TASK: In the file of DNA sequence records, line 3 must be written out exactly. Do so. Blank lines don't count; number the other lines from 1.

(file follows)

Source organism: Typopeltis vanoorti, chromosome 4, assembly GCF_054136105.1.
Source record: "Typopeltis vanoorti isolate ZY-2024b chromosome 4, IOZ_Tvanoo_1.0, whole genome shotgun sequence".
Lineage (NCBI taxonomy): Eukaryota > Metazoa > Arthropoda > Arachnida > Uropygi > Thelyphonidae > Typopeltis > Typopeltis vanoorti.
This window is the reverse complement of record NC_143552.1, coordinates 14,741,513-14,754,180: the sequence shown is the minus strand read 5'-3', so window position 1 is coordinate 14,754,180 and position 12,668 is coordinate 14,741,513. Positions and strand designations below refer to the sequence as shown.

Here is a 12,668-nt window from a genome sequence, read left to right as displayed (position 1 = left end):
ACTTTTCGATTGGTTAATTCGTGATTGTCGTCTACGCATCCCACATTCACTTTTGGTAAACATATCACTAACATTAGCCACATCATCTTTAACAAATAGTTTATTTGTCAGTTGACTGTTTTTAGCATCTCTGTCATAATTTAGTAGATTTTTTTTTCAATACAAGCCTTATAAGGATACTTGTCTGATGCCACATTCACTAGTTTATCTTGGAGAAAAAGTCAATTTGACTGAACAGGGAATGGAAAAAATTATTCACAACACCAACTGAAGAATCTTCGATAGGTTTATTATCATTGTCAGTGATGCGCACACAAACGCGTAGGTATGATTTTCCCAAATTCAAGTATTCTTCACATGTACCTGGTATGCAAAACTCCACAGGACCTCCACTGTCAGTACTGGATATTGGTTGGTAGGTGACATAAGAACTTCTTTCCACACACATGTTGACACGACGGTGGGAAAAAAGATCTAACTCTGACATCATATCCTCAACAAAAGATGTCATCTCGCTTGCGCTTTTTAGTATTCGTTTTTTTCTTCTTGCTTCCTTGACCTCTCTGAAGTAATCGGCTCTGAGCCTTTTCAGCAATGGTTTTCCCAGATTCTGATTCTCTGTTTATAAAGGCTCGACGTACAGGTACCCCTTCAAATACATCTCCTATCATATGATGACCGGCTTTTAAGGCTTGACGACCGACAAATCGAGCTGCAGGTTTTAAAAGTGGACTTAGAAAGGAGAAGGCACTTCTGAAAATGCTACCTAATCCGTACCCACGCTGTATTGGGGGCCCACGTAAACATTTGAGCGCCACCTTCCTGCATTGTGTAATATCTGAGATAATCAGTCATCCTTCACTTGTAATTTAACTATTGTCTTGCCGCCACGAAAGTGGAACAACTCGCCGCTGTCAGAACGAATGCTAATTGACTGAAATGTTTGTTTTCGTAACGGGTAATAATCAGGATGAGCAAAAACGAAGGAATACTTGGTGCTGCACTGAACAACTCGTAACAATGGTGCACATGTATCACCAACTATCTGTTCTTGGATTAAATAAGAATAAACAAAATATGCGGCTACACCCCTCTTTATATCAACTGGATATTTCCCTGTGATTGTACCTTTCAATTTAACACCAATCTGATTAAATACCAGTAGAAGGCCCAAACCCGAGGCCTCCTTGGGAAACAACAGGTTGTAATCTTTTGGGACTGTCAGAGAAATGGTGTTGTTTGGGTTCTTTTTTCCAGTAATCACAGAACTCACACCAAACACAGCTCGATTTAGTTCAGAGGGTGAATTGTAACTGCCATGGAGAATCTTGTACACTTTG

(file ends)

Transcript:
Lineage (NCBI taxonomy): Eukaryota > Metazoa > Arthropoda > Arachnida > Uropygi > Thelyphonidae > Typopeltis > Typopeltis vanoorti.